Emmis reports big quarterly profit thanks to radio station sale

The sale of Los Angeles radio station KPWR-FM helped Emmis Communications Corp. turn an unusually high profit in the second quarter.

The Indianapolis-based media company on Thursday reported a profit of just under $70 million, or $5.69 per share, in its fiscal second quarter ended Aug. 31. That’s up from $335,000, or 3 cents per share, in last year’s second quarter.

The $82.8 million sale of KPWR “Power 106” to Meruelo Group closed Aug. 1.

KPWR, a hip-hop station, has long been at or near the top in the L.A. market in terms of audience size, according to Nielsen Media Research data. Emmis had owned the station for 32 years but sold it to ease its debt obligations.

Emmis said net proceeds of $73.6 million from the sale were used to reduce credit-facility term loans almost in half, to $74.4 million at the end of the quarter.

Emmis reported quarterly revenue of $42.8 million, down from $58.8 million a year ago.

Revenue declines were expected because Emmis sold off five radio stations and most of its publishing assets over the past year.

In addition to KPWR, the company sold four Terre Haute radio stations in January for $5.2 million.

Radio revenue fell to $41.8 million in the quarter, down from $46 million a year ago. Emmis said radio revenue rose 2 percent on a pro-forma basis as its stations in New York, St. Louis and Austin, Texas, gained market share.

Quarterly publishing revenue dropped from $12.6 million to $846,000. Emmis sold Texas Monthly magazine for $25 million in November and a package of four city magazines (Atlanta, Cincinnati, Los Angeles, Orange Coast) for $6.5 million in February, leaving it with Indianapolis Monthly as its only magazine.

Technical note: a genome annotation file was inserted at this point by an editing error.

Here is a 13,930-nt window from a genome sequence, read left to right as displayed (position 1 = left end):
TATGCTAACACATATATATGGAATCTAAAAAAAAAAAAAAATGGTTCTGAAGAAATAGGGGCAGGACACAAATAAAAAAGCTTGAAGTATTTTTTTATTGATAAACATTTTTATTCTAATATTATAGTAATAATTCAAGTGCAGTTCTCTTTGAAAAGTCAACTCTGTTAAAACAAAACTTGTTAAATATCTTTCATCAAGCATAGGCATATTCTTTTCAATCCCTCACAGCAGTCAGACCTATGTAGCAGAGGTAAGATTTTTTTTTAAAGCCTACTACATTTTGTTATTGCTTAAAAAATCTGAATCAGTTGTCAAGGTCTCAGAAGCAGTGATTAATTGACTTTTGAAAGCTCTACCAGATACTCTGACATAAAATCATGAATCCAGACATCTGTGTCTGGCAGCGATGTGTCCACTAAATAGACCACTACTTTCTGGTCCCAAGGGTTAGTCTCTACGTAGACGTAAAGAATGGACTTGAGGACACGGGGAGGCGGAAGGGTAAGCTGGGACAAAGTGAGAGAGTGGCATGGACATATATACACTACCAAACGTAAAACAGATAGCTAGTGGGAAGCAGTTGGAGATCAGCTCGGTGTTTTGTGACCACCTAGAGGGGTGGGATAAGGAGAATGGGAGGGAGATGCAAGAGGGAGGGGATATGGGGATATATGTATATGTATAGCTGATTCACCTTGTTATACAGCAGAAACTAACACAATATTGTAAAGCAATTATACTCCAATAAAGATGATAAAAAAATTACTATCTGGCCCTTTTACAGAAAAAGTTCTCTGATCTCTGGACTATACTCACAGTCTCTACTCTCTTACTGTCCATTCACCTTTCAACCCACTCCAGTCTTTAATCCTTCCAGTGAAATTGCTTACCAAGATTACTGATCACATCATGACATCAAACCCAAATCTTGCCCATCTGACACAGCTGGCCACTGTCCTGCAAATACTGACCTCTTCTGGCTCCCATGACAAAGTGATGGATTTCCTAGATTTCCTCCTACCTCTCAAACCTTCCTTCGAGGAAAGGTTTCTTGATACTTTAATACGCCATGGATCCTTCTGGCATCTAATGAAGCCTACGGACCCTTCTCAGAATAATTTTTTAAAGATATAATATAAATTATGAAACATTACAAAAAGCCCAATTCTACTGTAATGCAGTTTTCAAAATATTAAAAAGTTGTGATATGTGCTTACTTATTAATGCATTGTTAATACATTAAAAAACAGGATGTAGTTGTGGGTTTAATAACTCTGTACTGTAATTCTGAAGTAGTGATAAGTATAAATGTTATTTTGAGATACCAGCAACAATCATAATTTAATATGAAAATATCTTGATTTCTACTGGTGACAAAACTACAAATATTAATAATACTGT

Revenue from emerging technologies, which includes NextRadio, rose from $183,000 to $238,000.

Emmis CEO Jeff Smulyan continued to emphasize the importance of FM chips in Apple phones getting activated to ensure growth for NextRadio.

He said NextRadio usage jumped sharply after streaming versions for Android and Apple devices launched in July.

"And in the wake of the destruction caused by Hurricanes Harvey, Irma and Maria, Federal Communications Chairman Ajit Pai and other industry leaders have publicly called upon Apple to activate the FM chips inside iPhones,” Smulyan said. “Apple is the only major device manufacturer yet to do so.  We remain optimistic they will see the public safety necessity of this step.”

Emmis shares ticked up 4 cents Thursday morning, to $3.53 each.

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